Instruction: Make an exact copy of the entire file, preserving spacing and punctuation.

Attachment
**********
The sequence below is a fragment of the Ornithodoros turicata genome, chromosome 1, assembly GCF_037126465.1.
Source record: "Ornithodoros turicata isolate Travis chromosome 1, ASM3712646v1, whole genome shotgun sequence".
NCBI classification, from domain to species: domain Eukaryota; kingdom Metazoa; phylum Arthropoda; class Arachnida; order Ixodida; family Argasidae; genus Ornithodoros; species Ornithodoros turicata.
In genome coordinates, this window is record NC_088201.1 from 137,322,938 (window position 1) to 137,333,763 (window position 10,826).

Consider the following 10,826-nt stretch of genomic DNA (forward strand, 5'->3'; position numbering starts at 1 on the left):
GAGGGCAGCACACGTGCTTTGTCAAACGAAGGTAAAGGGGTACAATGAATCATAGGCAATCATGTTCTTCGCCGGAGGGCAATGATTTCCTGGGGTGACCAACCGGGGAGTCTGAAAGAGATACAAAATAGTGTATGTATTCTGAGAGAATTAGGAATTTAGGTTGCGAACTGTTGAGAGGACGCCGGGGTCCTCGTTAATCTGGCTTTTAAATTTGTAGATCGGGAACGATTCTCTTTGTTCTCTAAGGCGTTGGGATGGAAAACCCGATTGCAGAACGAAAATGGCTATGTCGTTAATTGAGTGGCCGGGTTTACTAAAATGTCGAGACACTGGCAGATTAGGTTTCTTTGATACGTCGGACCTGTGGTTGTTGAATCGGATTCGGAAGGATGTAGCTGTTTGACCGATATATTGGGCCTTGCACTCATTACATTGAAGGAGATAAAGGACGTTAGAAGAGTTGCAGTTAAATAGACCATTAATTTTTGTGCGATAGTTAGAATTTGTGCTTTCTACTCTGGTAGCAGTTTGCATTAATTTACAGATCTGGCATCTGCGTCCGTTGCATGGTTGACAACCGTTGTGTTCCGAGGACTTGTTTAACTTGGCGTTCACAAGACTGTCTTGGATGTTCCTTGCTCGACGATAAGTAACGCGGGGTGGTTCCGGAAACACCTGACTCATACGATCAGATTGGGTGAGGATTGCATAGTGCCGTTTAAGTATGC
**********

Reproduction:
The sequence below is a fragment of the Ornithodoros turicata genome, chromosome 1, assembly GCF_037126465.1.
Source record: "Ornithodoros turicata isolate Travis chromosome 1, ASM3712646v1, whole genome shotgun sequence".
NCBI classification, from domain to species: domain Eukaryota; kingdom Metazoa; phylum Arthropoda; class Arachnida; order Ixodida; family Argasidae; genus Ornithodoros; species Ornithodoros turicata.
In genome coordinates, this window is record NC_088201.1 from 137,322,938 (window position 1) to 137,333,763 (window position 10,826).

Consider the following 10,826-nt stretch of genomic DNA (forward strand, 5'->3'; position numbering starts at 1 on the left):
GAGGGCAGCACACGTGCTTTGTCAAACGAAGGTAAAGGGGTACAATGAATCATAGGCAATCATGTTCTTCGCCGGAGGGCAATGATTTCCTGGGGTGACCAACCGGGGAGTCTGAAAGAGATACAAAATAGTGTATGTATTCTGAGAGAATTAGGAATTTAGGTTGCGAACTGTTGAGAGGACGCCGGGGTCCTCGTTAATCTGGCTTTTAAATTTGTAGATCGGGAACGATTCTCTTTGTTCTCTAAGGCGTTGGGATGGAAAACCCGATTGCAGAACGAAAATGGCTATGTCGTTAATTGAGTGGCCGGGTTTACTAAAATGTCGAGACACTGGCAGATTAGGTTTCTTTGATACGTCGGACCTGTGGTTGTTGAATCGGATTCGGAAGGATGTAGCTGTTTGACCGATATATTGGGCCTTGCACTCATTACATTGAAGGAGATAAAGGACGTTAGAAGAGTTGCAGTTAAATAGACCATTAATTTTTGTGCGATAGTTAGAATTTGTGCTTTCTACTCTGGTAGCAGTTTGCATTAATTTACAGATCTGGCATCTGCGTCCGTTGCATGGTTGACAACCGTTGTGTTCCGAGGACTTGTTTAACTTGGCGTTCACAAGACTGTCTTGGATGTTCCTTGCTCGACGATAAGTAACGCGGGGTGGTTCCGGAAACACCTGACTCATACGATCAGATTGGGTGAGGATTGCATAGTGCCGTTTAAGTATGC